The preacher is constantly in the Word thinking about the upcoming sermon. Sundays come fast and the preacher has to be ready with “a word.” Mike Glenn says, “Sunday comes every 3 days.” It definitely seems that way. Because we preachers are always thinking about Sunday and due to the time crunch, it is tempting to use the text we are preaching for our own personal devotions. I don’t believe this is smart. Here’s why: 

Personal Devotions are Personal. Sermons are for Congregations.

I’ve tried using Sunday’s text for my own personal time with the Lord. Invariably, for me, two things happen: (1) I default to what and how something needs to be said on Sunday; and (2) I think about how I hope “so and so” is there who needs this truth in their lives. I can’t help it. When I am thinking about the text I am to preach, I automatically think about how I need to nuance a word or phrase and who needs to hear it. It is incredibly difficult for me to critically and strictly think what the Lord wants to do in me as a result of the text. If this is the only diet I am giving myself from the Word, then my relationship with the Lord quickly becomes stale and dry. I become an expert in how the text applies to “them,” and never allow the Word to deeply penetrate me. If we’re not careful, the Bible can become a textbook for crafting sermons rather than the Word of Life for our souls.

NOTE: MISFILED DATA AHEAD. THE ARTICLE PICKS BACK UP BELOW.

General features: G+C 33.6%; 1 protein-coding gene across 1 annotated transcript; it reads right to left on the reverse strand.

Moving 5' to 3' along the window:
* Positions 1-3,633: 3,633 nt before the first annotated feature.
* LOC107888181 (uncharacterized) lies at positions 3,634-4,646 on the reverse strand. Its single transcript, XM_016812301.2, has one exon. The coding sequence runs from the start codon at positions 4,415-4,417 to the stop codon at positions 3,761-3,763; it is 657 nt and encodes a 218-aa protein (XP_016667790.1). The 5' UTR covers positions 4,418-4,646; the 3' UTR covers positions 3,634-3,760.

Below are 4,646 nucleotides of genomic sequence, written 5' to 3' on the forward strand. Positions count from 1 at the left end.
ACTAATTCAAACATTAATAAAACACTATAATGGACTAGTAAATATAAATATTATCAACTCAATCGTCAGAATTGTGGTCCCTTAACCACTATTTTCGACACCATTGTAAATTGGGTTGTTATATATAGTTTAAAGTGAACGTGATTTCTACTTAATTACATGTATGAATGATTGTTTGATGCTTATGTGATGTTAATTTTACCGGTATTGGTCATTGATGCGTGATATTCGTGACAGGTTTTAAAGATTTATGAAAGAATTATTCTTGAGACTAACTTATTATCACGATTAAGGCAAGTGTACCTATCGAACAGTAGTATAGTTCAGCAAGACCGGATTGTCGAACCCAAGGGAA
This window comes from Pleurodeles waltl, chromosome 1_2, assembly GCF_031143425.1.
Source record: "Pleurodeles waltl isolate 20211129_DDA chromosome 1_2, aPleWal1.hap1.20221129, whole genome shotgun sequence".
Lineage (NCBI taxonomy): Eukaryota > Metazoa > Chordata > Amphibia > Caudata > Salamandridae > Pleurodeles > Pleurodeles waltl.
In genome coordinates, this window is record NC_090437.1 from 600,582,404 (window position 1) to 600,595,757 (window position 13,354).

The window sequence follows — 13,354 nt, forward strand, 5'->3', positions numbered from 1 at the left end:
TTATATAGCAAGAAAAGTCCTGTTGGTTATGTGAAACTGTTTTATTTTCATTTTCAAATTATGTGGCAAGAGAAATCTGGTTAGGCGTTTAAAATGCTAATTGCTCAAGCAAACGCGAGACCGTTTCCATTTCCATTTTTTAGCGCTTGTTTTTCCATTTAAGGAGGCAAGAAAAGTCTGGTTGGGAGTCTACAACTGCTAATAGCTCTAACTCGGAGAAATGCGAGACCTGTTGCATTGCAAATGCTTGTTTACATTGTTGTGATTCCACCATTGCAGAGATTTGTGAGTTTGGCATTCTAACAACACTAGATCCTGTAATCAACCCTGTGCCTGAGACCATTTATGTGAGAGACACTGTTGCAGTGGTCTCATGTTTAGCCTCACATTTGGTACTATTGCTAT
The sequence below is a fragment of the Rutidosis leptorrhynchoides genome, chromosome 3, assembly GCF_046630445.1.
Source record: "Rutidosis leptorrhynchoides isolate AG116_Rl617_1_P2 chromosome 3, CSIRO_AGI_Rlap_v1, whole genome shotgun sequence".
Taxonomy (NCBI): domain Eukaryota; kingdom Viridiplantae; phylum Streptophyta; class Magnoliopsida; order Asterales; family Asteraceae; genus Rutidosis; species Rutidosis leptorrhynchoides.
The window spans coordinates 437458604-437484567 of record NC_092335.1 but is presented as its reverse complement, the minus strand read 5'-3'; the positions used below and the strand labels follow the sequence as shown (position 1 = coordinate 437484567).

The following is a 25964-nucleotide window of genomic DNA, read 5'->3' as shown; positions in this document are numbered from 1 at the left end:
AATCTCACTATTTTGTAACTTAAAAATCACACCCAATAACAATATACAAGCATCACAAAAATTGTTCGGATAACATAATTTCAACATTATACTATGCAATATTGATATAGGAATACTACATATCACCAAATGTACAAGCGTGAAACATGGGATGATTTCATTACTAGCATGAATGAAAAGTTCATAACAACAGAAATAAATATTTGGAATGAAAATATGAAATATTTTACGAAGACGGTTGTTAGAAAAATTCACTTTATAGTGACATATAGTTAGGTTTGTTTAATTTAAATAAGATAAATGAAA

I have to daily be reading through a portion of the Word that has nothing to do with Sunday’s sermon. This allows me to focus on how the Word applies to me and what the Lord is saying to me. A personal time with the Lord is personal. For me, I have a very difficult time separating Sunday’s text from what I plan to say in public. Walking through a separate portion of Scripture, personally, however frees me to let it get in my soul.
This does NOT mean I don’t want to apply Sunday’s truths to my life. Not at all. I do. I always – ALWAYS – need what I am preaching. I usually take Sunday morning’s to pray through the truths for my own heart and soul. This is in addition to the Lord shaping me as a I shape the sermon. However, for me to have an ongoing and personal relationship with the Father, I need to separate the two – devotionally. It is very difficult for me to divorce what I plan to say in public from what God seeks to do in me in private. Yes, allow Sunday’s text to transform you. But don’t let that be the only time you personally feed on the Word. Remember: Personal Devotions are Personal. Sermons are for Congregations.
What have you learned? Who else can shed light on this? Anyone able to do what I can’t? How do you separate the two?